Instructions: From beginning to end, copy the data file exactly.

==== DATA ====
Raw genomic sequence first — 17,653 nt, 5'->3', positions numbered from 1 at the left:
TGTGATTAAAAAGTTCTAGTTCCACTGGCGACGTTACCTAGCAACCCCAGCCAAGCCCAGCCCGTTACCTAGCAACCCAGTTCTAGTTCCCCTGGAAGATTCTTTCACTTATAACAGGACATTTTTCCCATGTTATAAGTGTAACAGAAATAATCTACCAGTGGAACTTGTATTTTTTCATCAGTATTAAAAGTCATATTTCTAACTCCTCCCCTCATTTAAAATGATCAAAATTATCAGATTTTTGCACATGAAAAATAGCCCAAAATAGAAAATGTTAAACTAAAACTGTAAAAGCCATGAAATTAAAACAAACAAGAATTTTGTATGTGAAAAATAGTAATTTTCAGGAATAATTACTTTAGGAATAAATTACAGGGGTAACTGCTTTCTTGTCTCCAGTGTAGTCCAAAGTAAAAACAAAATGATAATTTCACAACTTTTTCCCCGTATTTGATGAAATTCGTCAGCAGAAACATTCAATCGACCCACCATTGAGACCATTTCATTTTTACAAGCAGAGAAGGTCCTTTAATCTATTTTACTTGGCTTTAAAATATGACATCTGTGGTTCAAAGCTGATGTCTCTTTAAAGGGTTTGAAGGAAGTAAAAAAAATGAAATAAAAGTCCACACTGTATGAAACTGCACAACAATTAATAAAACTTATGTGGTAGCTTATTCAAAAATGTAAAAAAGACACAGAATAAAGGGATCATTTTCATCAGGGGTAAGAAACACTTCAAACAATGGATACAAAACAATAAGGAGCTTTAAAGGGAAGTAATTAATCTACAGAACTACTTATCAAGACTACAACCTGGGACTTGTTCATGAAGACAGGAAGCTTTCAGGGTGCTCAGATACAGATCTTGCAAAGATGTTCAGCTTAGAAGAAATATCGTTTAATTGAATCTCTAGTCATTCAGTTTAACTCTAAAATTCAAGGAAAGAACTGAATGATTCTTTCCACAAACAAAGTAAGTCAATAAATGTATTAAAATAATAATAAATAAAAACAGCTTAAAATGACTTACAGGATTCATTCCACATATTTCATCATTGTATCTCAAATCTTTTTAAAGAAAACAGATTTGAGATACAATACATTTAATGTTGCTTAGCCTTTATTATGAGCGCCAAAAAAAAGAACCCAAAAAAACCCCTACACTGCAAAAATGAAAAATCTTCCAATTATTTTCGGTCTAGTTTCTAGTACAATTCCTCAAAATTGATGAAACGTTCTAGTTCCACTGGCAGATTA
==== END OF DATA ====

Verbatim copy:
Raw genomic sequence first — 17,653 nt, 5'->3', positions numbered from 1 at the left:
TGTGATTAAAAAGTTCTAGTTCCACTGGCGACGTTACCTAGCAACCCCAGCCAAGCCCAGCCCGTTACCTAGCAACCCAGTTCTAGTTCCCCTGGAAGATTCTTTCACTTATAACAGGACATTTTTCCCATGTTATAAGTGTAACAGAAATAATCTACCAGTGGAACTTGTATTTTTTCATCAGTATTAAAAGTCATATTTCTAACTCCTCCCCTCATTTAAAATGATCAAAATTATCAGATTTTTGCACATGAAAAATAGCCCAAAATAGAAAATGTTAAACTAAAACTGTAAAAGCCATGAAATTAAAACAAACAAGAATTTTGTATGTGAAAAATAGTAATTTTCAGGAATAATTACTTTAGGAATAAATTACAGGGGTAACTGCTTTCTTGTCTCCAGTGTAGTCCAAAGTAAAAACAAAATGATAATTTCACAACTTTTTCCCCGTATTTGATGAAATTCGTCAGCAGAAACATTCAATCGACCCACCATTGAGACCATTTCATTTTTACAAGCAGAGAAGGTCCTTTAATCTATTTTACTTGGCTTTAAAATATGACATCTGTGGTTCAAAGCTGATGTCTCTTTAAAGGGTTTGAAGGAAGTAAAAAAAATGAAATAAAAGTCCACACTGTATGAAACTGCACAACAATTAATAAAACTTATGTGGTAGCTTATTCAAAAATGTAAAAAAGACACAGAATAAAGGGATCATTTTCATCAGGGGTAAGAAACACTTCAAACAATGGATACAAAACAATAAGGAGCTTTAAAGGGAAGTAATTAATCTACAGAACTACTTATCAAGACTACAACCTGGGACTTGTTCATGAAGACAGGAAGCTTTCAGGGTGCTCAGATACAGATCTTGCAAAGATGTTCAGCTTAGAAGAAATATCGTTTAATTGAATCTCTAGTCATTCAGTTTAACTCTAAAATTCAAGGAAAGAACTGAATGATTCTTTCCACAAACAAAGTAAGTCAATAAATGTATTAAAATAATAATAAATAAAAACAGCTTAAAATGACTTACAGGATTCATTCCACATATTTCATCATTGTATCTCAAATCTTTTTAAAGAAAACAGATTTGAGATACAATACATTTAATGTTGCTTAGCCTTTATTATGAGCGCCAAAAAAAAGAACCCAAAAAAACCCCTACACTGCAAAAATGAAAAATCTTCCAATTATTTTCGGTCTAGTTTCTAGTACAATTCCTCAAAATTGATGAAACGTTCTAGTTCCACTGGCAGATTA